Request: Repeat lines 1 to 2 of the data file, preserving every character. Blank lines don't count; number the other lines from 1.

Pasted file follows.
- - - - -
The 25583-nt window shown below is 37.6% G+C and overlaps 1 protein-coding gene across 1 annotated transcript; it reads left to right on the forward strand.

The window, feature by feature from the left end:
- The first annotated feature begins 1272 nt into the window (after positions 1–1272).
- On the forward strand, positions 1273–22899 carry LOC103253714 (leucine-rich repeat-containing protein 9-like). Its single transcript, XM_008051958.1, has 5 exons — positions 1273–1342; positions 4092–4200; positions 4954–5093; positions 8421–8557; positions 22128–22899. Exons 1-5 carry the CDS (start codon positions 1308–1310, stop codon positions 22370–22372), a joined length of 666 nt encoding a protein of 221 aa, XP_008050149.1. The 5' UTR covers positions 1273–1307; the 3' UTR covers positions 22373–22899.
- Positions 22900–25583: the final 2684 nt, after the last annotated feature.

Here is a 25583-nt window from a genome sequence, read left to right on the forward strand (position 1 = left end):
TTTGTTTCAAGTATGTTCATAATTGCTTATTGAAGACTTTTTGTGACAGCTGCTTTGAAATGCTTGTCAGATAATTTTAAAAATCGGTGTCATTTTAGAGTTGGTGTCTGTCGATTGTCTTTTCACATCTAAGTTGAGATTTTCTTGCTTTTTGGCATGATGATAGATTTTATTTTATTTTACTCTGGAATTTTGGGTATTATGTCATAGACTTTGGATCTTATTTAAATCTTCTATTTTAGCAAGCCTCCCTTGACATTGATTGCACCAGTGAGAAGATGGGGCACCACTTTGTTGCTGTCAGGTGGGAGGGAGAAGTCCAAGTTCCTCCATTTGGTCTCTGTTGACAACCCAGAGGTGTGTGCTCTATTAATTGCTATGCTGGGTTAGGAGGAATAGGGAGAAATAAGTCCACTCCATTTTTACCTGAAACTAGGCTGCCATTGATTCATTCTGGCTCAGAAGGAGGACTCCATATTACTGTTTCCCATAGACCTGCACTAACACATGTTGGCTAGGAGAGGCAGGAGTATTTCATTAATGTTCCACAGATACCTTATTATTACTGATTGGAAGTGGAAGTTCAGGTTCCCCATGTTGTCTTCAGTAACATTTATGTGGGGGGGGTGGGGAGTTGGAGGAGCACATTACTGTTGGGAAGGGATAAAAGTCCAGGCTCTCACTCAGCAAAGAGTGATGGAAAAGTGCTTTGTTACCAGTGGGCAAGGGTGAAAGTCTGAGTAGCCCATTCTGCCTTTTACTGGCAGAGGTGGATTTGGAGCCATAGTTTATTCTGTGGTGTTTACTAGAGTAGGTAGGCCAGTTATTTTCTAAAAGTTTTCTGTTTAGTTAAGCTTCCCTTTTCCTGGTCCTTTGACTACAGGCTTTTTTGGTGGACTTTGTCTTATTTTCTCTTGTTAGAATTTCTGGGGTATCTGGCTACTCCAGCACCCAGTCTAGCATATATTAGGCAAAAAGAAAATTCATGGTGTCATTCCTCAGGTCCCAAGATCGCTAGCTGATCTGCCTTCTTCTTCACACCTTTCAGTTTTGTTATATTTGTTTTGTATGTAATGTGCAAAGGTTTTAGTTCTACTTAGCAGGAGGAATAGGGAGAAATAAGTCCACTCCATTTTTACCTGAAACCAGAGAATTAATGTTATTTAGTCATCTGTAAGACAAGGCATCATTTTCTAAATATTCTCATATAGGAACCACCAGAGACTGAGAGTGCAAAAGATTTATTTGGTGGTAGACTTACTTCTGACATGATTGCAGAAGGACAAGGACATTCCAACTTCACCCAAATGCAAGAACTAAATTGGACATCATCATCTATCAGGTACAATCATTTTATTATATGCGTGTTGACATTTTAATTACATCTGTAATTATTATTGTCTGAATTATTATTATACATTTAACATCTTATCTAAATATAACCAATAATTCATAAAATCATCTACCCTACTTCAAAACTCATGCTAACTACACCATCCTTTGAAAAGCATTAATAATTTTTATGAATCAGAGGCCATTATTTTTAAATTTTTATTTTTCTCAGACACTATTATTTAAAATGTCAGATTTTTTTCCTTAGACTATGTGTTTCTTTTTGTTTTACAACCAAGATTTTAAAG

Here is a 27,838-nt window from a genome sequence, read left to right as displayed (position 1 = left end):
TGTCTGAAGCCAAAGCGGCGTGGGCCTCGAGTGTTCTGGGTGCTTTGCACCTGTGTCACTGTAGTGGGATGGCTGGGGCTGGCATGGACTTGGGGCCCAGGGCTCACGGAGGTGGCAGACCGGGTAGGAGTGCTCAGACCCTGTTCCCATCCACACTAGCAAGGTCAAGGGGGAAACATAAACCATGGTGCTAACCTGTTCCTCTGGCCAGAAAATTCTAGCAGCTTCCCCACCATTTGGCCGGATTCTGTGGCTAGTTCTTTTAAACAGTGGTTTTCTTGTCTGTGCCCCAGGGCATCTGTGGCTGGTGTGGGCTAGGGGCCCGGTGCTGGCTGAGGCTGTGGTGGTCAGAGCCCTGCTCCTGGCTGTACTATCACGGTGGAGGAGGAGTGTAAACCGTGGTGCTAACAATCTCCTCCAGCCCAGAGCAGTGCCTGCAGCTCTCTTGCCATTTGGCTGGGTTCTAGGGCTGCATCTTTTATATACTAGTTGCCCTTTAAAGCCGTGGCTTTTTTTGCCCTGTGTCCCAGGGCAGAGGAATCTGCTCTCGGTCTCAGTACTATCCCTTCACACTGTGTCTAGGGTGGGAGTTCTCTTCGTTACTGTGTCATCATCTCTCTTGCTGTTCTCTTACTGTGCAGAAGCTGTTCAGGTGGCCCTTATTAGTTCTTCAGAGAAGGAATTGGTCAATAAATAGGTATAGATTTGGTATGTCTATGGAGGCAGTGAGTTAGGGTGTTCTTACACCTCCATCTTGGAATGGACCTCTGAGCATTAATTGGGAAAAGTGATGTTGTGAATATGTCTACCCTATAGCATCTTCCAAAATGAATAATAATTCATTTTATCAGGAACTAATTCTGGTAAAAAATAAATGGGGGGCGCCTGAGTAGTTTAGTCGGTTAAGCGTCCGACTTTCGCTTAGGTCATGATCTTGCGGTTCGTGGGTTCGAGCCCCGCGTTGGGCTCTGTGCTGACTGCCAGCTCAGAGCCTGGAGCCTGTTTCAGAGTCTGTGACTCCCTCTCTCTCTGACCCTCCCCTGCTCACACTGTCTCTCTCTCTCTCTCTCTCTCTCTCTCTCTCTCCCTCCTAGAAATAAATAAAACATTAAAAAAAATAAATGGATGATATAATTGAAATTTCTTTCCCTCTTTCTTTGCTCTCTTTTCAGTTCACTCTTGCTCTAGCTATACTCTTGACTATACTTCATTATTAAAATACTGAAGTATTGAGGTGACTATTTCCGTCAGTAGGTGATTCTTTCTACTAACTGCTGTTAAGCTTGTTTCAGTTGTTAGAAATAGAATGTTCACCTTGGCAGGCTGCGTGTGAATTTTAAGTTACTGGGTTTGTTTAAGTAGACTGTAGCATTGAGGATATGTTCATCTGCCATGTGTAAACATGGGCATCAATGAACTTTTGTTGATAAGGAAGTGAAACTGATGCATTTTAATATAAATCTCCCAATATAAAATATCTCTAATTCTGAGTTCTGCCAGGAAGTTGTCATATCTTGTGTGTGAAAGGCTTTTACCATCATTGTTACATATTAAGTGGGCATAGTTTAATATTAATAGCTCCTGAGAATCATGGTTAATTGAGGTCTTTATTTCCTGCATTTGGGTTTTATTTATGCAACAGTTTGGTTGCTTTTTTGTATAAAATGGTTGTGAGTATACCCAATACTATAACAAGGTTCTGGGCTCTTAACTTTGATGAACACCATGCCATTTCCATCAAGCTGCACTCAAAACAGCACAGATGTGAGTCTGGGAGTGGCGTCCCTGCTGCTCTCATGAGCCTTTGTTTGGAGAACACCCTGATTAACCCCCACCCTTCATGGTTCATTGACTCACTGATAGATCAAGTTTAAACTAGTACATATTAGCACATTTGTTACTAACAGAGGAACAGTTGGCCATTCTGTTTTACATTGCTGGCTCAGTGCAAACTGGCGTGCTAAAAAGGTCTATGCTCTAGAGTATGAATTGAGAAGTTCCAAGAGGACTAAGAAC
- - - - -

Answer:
The 25583-nt window shown below is 37.6% G+C and overlaps 1 protein-coding gene across 1 annotated transcript; it reads left to right on the forward strand.

The window, feature by feature from the left end: